In Cabo Delgado, the intensification of the government offensive with the support of foreign troops resulted in the re-taking of insurgent-controlled land, including Mocimboa Da Praia town. Although some households are returning to their home of origin, most IDPs are not expected to return to their homes through the scenario period. At the end of July, the government estimated that more than 826,000 people have been displaced in Cabo Delgado province. In August, the weekly IOM Displacement Tracking Matrix reported that cumulatively between August 4 and August 24, over 18,600 people were reported on the move in Cabo Delgado-around 52 percent are children-with around 18 percent of IDP movements originating from Palma. IDPs are also traveling from Nangade, Mueda, Muidumbe, Macomia and Cidade de Pemba. Approximately 66 percent of the IDPs reported being displaced at least twice, and 70 percent of IDPs reported living with host communities. Over the last three weeks, an average of around 6,200 IDPs are reported weekly to be on the move indicating that households continue to relocate in search of safety and better access to food and income-earning opportunities. As of August 24, 2021, the IOM estimates that over 101,000 IDPs likely reside in Cidade de Pemba, Mueda, and Metuge districts, with 50,000-100,000 IDPs located in Ancuabe, Montepuez, and Nangade districts.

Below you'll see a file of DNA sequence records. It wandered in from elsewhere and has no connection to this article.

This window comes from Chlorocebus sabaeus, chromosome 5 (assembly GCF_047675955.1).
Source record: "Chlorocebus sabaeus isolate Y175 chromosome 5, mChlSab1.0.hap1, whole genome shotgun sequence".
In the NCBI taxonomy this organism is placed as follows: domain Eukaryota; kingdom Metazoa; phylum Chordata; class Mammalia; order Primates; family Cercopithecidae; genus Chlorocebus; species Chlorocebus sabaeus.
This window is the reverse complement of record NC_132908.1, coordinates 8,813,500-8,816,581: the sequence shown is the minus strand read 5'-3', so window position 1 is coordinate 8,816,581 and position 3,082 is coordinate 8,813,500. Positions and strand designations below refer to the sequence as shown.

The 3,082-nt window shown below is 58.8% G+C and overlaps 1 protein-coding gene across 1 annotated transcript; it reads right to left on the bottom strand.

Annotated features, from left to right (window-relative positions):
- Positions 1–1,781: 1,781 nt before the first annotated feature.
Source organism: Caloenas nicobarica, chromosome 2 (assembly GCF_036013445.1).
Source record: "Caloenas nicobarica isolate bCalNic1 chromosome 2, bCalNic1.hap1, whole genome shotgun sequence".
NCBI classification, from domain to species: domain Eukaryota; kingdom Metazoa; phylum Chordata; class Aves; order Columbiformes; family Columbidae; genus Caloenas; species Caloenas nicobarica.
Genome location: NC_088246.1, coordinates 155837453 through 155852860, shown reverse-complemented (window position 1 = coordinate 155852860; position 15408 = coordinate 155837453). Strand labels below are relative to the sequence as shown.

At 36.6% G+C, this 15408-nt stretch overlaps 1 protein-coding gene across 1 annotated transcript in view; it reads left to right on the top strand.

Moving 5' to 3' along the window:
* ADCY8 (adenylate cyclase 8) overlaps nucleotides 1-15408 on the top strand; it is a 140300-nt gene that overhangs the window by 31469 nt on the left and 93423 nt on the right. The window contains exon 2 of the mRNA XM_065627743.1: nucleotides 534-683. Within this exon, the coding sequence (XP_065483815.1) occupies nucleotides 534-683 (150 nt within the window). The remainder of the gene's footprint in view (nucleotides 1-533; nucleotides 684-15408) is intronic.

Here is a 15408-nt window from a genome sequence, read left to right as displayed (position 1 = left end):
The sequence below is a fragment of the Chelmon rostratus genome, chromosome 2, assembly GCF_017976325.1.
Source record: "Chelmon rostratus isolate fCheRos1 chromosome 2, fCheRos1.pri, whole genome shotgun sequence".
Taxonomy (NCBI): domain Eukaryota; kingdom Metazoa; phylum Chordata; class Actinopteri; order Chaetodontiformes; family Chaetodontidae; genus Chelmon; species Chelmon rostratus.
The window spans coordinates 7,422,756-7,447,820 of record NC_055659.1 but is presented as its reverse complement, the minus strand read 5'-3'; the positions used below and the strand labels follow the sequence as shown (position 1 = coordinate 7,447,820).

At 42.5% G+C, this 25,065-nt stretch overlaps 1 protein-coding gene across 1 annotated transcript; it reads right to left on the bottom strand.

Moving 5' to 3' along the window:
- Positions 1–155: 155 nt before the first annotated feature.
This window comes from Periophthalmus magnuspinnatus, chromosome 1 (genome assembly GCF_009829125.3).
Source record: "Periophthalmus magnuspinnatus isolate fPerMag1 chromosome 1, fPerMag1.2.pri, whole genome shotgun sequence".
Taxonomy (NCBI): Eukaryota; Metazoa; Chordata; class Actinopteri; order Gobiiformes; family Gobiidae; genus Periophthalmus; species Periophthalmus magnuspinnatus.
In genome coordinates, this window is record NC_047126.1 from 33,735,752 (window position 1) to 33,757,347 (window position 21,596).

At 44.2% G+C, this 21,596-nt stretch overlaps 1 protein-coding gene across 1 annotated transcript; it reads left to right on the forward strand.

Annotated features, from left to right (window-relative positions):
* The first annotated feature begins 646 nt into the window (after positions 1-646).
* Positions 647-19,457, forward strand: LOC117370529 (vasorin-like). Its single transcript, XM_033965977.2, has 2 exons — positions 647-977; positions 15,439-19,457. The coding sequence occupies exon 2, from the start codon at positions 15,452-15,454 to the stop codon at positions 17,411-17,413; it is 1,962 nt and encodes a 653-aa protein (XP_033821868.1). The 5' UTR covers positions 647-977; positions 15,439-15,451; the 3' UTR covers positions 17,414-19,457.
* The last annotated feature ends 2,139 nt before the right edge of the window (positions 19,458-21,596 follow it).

Insufficient funding has been a major challenge for humanitarian agencies, particularly in response to the displacement of households in Cabo Delgado. According to the FSC’s 2021 Humanitarian Response Plan, around 1.3 million people are estimated to need humanitarian assistance in 2021, specifically in Niassa, Cabo Delgado, and Nampula. In northern Mozambique, conflict and repeated displacement, compounded by climatic shocks, have disrupted community agricultural activities and typical income-earning opportunities. More than 900,000 people in Cabo Delgado, Niassa, and Nampula are estimated by the FSC to be facing Crisis (IPC Phase 3) or worse outcomes, while market disruptions from the insecurity have driven up the cost of food and household items. In July 2021, around 854,000 IDPs received humanitarian food assistance in Cabo Delgado and Nampula. However, underfunding and access challenges due to insecurity are impacting humanitarian response efforts. According to OCHA’s Financial Tracking Service, around 36 percent of the HRP is funded as of August 2021. The FSC estimates that 68 million USD is needed to provide critical food assistance and support for livelihood activities through November, particularly through the distribution of seeds and agricultural inputs ahead of the main planting season, which starts in October/November 2021. Additionally, the FSC and humanitarian partners are warning that up to 250,000 people will not receive assistance to restore their livelihoods, missing the opportunity to reduce food security and the dependency on humanitarian assistance in the region. In July, WFP announced it was providing one month’s equivalent rations to cover food assistance needs through August, reducing monthly rations to around 39 percent equivalent daily kcal rations due to a lack of funding. In September, an additional single distribution of one month’s equivalent rations will be provided to last through October, meaning that IDPs will continue to receive about 39 percent of daily kcals. However, other FSC members are likely to continue providing general humanitarian assistance in some locations. Community leaders are reporting that due to a lack of income and food, households are engaging in negative coping mechanisms to minimize food consumption gaps, including relying on less preferred and less expensive food, reducing the number and portion of meals per day, borrowing food/relying on help from friends and relative, and adults restricting consumption so children can eat.